Making use of the ecosystem services concept in regional planning - trade-offs from reducing water erosion

  
Landscape Ecology In Landscape Ecology (2014), pp. 1-15, https://doi.org/10.1007/s10980-014-9992-3

Abstract

In this article we demonstrate how to integrate the ecosystem services concept into regional planning using the example of a case study in Saxony, Germany. We analysed how the reduction of water erosion as a regulating service impacts six other ecosystem services. Ecological integrity, provisioning services (provision of food and fibre, provision of biomass), regulating services (soil erosion protection, drought-risk regulation, flood regulation), and the cultural service landscape aesthetics are taken into account. Using a decision support software, we found that ...

 

Modeling biomass burning and related carbon emissions during the 21st century in Europe

  
Journal of Geophysical Research: Biogeosciences, Vol. 118, No. 4. (December 2013), pp. 1732-1747, https://doi.org/10.1002/2013jg002444

Abstract

In this study we present an assessment of the impact of future climate change on total fire probability, burned area, and carbon (C) emissions from fires in Europe. The analysis was performed with the Community Land Model (CLM) extended with a prognostic treatment of fires that was specifically refined and optimized for application over Europe. Simulations over the 21st century are forced by five different high-resolution Regional Climate Models under the Special Report on Emissions Scenarios A1B. Both original and bias-corrected ...

 

(INRMM-MiD internal record) List of keywords of the INRMM meta-information database - part 4

  
(February 2014)
Keywords: banksia-serrata   bark-beetle   batocera-lineolata   bavaria   bedrock   beech-forest   behaviour   behavioural-contracts   belgium   beliefs   below-ground-biomass   berberis-vulgaris   bernoulli   bertholletia-excelsa   betula-alba   betula-albo-sinensis   betula-alleghaniensis   betula-alnoides   betula-ashburneri   betula-celtiberica   betula-chichibuensis   betula-chinensis   betula-cordifolia   betula-costata   betula-cylindrostachya   betula-dahurica   betula-ermanii   betula-falcata   betula-fruticosa   betula-glandulosa   betula-globispica   betula-gmelinii   betula-grossa   betula-gynoterminalis   betula-honanensis   betula-humilis   betula-karagandensis   betula-klokovii   betula-kotulae   betula-lenta   betula-maximowicziana   betula-megrelica   betula-michauxii   betula-microphylla   betula-murrayana   betula-nana   betula-nigra   betula-occidentalis   betula-papyrifera   betula-pendula   betula-platyphylla   betula-populifolia   betula-potamophila   betula-psammophila   betula-pubescens   betula-raddeana   betula-recurvata   betula-skvorsovii   betula-spp   betula-sunanensis   betula-szaferi   betula-utilis   betula-zinserlingii   betulaceae   bias   bias-correction   bias-disembodied-science-vs-computational-scholarship   bias-toward-primacy-of-theory-over-reality   bibliometrics   bifurcation-analysis   big-data   binomial-distribution   bio-based-economy   biochemical-product   bioclimatic-envelope-models   bioclimatic-predictors   biodiversity   biodiversity-hotspot   biodiversity-impacts   biodiversity-indicator   biodiversity-offsets   bioeconomy   bioenergy   bioethanol   biofilm   biofiltration   biofuel   biogenic-volatile-organic-compounds   biogeography   bioinformatics   biological-control   biological-invasions   biology   biomass   biomass-burning   biomass-production   biomass-to-energy   biome   biomonitoring   inrmm-list-of-tags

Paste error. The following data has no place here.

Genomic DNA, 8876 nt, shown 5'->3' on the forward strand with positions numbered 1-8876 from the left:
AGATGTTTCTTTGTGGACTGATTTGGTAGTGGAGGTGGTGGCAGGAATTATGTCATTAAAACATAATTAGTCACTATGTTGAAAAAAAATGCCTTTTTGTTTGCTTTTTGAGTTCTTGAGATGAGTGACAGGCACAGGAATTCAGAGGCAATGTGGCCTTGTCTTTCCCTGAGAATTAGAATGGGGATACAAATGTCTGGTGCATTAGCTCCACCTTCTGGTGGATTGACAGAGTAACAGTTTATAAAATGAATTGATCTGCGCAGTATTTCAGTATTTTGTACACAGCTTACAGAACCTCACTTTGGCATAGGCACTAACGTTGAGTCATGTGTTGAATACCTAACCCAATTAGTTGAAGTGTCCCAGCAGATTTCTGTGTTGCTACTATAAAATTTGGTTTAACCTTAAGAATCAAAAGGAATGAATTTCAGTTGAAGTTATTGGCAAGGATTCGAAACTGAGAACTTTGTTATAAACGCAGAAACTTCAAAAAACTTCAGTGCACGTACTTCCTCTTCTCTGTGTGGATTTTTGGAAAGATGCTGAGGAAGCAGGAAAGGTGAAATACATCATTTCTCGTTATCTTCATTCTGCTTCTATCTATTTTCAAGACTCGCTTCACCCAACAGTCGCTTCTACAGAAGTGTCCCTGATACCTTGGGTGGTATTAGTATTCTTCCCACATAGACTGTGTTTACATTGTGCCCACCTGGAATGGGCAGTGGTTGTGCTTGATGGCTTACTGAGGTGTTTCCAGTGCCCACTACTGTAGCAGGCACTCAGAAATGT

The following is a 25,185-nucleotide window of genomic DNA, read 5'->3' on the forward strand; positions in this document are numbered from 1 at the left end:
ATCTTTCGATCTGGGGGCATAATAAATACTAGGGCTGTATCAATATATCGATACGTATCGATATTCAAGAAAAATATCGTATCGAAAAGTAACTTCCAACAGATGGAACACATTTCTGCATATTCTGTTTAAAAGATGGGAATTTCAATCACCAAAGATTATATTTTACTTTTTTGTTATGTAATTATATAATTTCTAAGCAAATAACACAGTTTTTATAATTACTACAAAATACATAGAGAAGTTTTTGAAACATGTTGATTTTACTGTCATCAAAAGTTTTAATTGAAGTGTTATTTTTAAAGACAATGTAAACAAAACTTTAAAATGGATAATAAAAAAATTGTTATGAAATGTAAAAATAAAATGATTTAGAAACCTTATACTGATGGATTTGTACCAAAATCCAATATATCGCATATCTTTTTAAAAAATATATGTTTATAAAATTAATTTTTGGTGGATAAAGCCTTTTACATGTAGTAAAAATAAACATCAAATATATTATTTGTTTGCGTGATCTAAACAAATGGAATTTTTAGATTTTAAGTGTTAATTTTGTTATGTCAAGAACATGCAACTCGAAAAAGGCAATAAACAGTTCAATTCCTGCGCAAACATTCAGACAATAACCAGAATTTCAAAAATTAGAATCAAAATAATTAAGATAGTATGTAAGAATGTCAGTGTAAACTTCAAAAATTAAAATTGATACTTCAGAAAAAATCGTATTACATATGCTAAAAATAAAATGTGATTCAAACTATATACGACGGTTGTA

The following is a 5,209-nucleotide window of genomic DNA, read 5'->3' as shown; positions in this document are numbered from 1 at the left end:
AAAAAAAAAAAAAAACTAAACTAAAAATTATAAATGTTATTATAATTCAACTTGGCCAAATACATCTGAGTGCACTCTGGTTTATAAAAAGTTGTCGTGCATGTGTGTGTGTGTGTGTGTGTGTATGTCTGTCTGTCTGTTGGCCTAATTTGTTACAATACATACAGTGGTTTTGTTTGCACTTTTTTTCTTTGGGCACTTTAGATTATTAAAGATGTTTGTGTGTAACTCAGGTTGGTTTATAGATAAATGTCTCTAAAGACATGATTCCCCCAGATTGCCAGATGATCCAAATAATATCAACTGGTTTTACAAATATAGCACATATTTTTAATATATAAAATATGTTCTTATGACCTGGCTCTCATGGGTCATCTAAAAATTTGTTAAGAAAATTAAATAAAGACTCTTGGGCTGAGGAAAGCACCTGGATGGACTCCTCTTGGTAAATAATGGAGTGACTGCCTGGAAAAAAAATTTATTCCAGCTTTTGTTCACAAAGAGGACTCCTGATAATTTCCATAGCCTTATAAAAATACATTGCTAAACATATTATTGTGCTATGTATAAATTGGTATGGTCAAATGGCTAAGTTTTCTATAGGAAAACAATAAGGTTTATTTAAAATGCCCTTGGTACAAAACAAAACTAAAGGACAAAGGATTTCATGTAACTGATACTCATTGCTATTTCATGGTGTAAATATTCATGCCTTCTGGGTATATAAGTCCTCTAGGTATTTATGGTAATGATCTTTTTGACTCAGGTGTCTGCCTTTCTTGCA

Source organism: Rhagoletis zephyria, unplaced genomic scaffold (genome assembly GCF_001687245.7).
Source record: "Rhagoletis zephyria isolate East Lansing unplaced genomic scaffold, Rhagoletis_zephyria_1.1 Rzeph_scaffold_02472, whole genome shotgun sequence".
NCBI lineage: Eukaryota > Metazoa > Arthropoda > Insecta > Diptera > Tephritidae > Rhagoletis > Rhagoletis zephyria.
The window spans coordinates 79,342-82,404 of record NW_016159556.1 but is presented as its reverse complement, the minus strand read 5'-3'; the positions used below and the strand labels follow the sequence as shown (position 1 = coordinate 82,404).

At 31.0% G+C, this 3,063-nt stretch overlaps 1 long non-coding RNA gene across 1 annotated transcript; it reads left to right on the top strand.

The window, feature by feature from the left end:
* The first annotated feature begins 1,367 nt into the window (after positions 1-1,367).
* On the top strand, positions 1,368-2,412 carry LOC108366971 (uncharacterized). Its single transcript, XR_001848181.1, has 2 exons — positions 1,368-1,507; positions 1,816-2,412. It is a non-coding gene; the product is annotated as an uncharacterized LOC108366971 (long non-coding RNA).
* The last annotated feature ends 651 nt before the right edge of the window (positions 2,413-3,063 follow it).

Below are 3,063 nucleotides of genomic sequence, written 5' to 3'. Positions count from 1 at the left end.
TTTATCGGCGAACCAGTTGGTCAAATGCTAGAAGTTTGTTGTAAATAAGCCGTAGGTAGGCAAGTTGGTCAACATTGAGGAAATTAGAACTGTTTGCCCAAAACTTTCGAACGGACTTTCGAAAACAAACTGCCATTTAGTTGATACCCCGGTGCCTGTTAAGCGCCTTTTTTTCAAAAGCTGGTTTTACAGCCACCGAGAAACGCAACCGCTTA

Abstract

List of indexed keywords within the transdisciplinary set of domains which relate to the Integrated Natural Resources Modelling and Management (INRMM). In particular, the list of keywords maps the semantic tags in the INRMM Meta-information Database (INRMM-MiD). [\n] The INRMM-MiD records providing this list are accessible by the special tag: inrmm-list-of-tags ( http://mfkp.org/INRMM/tag/inrmm-list-of-tags ). ...

 

Carbon profiles of typical forest types across Europe assessed with CO2FIX

  
Ecological Indicators, Vol. 1, No. 3. (March 2002), pp. 213-223, https://doi.org/10.1016/s1470-160x(02)00007-9

Abstract

This paper presents for 16 typical forest types across Europe a standard carbon sequestration profile. The study was carried out with the model CO2FIX which was parameterised with local yield table data and additional required parameters. CO2FIX quantifies the carbon of the forest ecosystem–soil–wood products chain at the stand level. To avoid misleading results annual net sequestration rates are not presented here, because these strongly fluctuate in time. Therefore, only its advancing mean is presented as a more reliable indicator. This ...

 

The power of biomass: Experts disclose the potential for success of bioenergy technologies

  
Energy Policy, Vol. 65 (February 2014), pp. 94-114, https://doi.org/10.1016/j.enpol.2013.10.015

Abstract

This paper focuses on technologies which use thermo-chemical or biochemical processes to convert biomass into electricity. We present the results from an expert elicitation exercise involving sixteen leading experts coming from different EU Member States. Aim of the elicitation was to assess the potential cost reduction of RD&D (Research, Development and Demonstration) efforts and to identify barriers to the diffusion of these technologies. The research sheds light on the future potential of bioenergy technologies both in OECD (Organisation for Economic Co-operation ...

 

Radar backscatter is not a 'direct measure' of forest biomass

  
Nature Climate Change, Vol. 2, No. 8. (15 July 2012), pp. 556-557, https://doi.org/10.1038/nclimate1601

Abstract